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Allford calls for ARB boycott in wake of proposed 20 per cent fee hike

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AHMM director blasts regulator while architecture minister Vaizey says abolishing the ARB ‘is not a decision I can make alone’

A mass resignation from the ARB register has been mooted in response to a 20 per cent retention fee hike, expected to be ratified today (20 September).

Simon Allford of triple Stirling Prize-shortlisted Allford Hall Monaghan Morris said he could ‘see no reason why we should pay anything, let alone more’, as it emerged the annual ARB fee was to increase from £80 to £98.50 amid cash crisis fears.

He said: ‘Perhaps now is the time for a mass resignation and the promotion of the RIBA, which at least has an interest in the culture of architecture. For those who worry about protection of title I would note that no client has ever enquired if I am registered with the ARB.’

However, newly re-appointed architecture minister Ed Vaizey, when reminded of his pledge in 2010 to abolish the ARB, told the AJ: ‘It’s something I need to look at again. It’s not a decision I can make alone.’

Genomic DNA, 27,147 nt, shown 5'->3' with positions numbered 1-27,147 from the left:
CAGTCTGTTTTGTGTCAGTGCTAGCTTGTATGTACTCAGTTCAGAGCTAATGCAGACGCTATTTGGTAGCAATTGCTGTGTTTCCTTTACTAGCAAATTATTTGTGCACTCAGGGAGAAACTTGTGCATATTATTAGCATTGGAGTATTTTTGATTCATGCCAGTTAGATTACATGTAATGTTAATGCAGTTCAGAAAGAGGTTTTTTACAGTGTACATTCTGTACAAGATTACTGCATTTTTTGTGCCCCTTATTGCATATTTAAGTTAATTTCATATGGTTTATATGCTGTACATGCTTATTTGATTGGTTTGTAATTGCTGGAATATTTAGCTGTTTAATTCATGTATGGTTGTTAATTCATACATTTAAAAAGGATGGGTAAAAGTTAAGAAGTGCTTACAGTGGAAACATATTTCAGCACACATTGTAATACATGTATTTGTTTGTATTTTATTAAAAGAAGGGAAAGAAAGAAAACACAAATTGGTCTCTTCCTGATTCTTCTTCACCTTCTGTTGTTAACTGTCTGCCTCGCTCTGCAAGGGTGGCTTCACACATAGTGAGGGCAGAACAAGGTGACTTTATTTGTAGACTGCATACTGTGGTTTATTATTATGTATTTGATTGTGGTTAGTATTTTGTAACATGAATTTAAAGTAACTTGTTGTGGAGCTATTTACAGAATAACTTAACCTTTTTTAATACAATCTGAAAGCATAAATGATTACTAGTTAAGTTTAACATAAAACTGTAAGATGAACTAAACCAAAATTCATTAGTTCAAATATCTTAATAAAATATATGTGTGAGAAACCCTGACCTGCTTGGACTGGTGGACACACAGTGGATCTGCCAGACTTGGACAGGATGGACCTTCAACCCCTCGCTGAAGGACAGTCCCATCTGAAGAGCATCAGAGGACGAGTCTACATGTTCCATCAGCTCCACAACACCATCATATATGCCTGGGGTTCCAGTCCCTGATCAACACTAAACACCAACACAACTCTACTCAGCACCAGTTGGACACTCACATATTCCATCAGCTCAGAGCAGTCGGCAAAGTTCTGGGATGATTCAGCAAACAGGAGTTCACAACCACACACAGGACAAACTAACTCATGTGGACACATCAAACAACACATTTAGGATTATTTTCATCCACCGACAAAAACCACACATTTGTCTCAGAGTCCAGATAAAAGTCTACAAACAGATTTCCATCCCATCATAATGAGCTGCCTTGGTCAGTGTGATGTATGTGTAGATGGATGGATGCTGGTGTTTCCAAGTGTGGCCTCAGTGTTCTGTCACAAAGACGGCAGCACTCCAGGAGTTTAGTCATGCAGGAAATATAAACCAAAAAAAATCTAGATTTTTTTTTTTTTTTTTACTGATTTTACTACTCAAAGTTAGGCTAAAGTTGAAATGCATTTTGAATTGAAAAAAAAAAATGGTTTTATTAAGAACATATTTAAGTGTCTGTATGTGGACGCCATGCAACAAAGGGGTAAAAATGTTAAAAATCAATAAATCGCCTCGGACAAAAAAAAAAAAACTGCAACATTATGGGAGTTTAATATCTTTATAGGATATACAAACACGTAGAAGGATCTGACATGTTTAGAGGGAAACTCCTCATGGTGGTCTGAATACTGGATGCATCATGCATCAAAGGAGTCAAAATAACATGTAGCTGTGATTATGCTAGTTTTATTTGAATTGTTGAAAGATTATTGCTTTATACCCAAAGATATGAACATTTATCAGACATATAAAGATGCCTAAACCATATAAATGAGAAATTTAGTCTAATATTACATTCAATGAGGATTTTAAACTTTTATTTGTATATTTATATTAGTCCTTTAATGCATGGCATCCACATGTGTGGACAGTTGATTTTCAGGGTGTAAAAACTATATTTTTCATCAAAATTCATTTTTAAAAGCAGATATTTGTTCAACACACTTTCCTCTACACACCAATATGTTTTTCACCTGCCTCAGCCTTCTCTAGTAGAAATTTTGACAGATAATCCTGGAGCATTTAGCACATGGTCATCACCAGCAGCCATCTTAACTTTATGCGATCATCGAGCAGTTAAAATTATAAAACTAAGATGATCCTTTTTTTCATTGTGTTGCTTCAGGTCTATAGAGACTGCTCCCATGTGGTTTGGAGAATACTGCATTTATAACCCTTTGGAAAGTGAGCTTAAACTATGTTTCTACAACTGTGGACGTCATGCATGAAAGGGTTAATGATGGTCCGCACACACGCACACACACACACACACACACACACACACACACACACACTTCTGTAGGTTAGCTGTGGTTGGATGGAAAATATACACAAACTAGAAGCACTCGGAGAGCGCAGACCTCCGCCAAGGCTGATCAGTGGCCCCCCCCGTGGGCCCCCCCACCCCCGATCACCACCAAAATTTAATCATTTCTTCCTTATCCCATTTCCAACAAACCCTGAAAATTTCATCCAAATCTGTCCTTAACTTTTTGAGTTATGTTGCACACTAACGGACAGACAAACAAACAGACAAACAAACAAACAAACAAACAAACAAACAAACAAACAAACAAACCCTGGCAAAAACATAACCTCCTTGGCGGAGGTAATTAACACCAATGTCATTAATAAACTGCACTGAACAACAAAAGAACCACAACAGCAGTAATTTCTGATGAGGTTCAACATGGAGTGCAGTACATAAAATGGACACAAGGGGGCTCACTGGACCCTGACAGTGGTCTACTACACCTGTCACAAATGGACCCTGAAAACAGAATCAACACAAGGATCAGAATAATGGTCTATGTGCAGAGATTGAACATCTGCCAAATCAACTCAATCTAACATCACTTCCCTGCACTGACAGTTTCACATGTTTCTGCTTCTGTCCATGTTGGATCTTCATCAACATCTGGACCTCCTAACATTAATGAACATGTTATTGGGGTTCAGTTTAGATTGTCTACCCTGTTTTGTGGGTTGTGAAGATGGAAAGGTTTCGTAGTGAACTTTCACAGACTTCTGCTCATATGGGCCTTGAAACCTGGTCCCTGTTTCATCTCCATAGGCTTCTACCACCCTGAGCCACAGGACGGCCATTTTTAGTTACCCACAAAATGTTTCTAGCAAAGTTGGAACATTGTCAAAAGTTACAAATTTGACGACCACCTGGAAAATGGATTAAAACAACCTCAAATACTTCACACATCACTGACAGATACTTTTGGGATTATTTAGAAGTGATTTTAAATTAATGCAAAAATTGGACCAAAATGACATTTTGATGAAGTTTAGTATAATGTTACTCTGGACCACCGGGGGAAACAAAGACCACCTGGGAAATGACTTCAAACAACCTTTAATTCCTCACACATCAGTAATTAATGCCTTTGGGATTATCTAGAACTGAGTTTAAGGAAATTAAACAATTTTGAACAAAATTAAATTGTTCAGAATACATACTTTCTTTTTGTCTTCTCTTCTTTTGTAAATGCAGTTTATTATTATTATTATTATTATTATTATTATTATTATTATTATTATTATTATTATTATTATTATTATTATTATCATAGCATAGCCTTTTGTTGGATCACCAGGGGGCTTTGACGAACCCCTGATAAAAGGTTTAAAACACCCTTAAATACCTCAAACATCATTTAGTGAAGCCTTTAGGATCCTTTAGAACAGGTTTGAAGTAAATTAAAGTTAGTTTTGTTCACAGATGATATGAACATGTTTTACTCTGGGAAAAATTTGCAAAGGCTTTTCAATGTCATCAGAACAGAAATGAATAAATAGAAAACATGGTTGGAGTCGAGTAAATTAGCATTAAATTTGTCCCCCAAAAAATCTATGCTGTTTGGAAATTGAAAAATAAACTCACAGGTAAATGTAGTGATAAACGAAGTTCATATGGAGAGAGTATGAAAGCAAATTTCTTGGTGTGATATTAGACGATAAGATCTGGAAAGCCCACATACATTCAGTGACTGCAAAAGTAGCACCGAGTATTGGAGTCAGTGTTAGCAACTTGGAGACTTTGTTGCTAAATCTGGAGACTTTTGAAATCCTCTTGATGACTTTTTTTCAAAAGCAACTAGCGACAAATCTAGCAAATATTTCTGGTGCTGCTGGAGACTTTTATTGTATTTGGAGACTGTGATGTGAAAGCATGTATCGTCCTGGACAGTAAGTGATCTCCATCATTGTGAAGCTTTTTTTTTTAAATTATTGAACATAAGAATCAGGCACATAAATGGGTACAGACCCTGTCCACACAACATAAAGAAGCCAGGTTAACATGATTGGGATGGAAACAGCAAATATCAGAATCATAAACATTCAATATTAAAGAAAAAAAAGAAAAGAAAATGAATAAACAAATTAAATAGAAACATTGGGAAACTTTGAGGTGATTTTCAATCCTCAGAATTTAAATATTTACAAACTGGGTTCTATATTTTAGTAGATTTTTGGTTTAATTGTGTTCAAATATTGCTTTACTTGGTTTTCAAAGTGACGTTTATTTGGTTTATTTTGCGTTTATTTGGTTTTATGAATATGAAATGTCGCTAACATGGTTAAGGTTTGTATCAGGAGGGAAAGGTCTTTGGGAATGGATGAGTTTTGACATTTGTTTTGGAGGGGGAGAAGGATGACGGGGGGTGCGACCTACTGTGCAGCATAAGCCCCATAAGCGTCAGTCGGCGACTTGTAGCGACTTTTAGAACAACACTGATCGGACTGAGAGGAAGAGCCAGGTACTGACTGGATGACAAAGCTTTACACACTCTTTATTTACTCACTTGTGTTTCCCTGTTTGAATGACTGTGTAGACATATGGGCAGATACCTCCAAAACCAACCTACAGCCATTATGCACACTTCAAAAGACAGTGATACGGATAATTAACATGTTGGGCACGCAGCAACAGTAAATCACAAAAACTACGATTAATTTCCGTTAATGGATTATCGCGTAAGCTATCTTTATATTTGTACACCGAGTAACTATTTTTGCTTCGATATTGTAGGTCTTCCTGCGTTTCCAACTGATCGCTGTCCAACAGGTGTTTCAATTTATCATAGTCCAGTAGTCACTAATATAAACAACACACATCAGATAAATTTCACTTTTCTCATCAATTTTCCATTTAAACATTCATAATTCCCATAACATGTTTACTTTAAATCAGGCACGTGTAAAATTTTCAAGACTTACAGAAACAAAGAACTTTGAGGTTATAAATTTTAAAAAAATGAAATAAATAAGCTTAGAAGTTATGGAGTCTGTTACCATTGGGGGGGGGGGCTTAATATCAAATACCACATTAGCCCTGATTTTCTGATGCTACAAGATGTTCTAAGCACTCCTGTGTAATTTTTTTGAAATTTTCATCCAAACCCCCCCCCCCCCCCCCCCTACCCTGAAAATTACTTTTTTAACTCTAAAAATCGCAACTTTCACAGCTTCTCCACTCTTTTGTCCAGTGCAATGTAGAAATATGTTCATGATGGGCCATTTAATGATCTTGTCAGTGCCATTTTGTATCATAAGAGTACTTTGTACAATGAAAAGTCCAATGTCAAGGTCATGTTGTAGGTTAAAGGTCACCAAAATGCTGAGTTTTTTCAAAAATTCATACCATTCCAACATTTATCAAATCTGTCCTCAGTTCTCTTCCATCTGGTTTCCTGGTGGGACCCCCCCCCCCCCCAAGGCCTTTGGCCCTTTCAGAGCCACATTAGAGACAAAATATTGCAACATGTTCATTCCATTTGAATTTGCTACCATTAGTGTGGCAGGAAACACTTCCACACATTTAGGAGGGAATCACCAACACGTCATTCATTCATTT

Further fee rises of £6.50 in 2014 and £50 in 2015 are also proposed. The retention fee remained at £86 between 2009 and 2010 before being reduced to £80 in 2011 and remaining at that level until now. The RIBA fees recently increased by 3.5 per cent to £383.

The board papers said: ‘Although ARB has held and then reduced the fee since 2009, this is not sustainable and it is now being increased to slightly under the level it would have been for 2013, had it kept up with inflation.’

Alfred Munkenbeck of Munkenbeck + Partners said: ‘[The ARB] has too many staff and overly plush offices. Consumers do not need £3 million a year of protection from potential rogues.’ Stanhope Gate, principal at Alireza Sagharchi, described the hike as a ‘modest increase’.


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  • 1 Comment

Readers' comments (1)

  • John Kellett

    As an architect in the real world, 'resignation' from ARB would mean that I wouldn't be able to call myself a chartered architect and use the letters RIBA. Whereas if I resigned from the RIBA I could still call myself an architect. Do the Maths :-)

    There is no reason why the work of the ARB cannot be carried out by the RIBA.

    I'm not happy with the increase in registration fee, particularly since it appears that some of the fee goes to prosecuting those criminals who call themselves 'architects' illegally and who threaten my business. If the guilty paid rather than the innocent perhaps there could be a reduction in fee?

    Buildings should be required to be designed by those qualified to do so, as in most of the rest of the World, rather than open to all sorts of unqualified architectural 'consultants' and 'designers' who are damaging the profession by association.

    Protection of title does nothing to protect the public from self-appointed building designers, many of whom are too incompetent to realise the fact.

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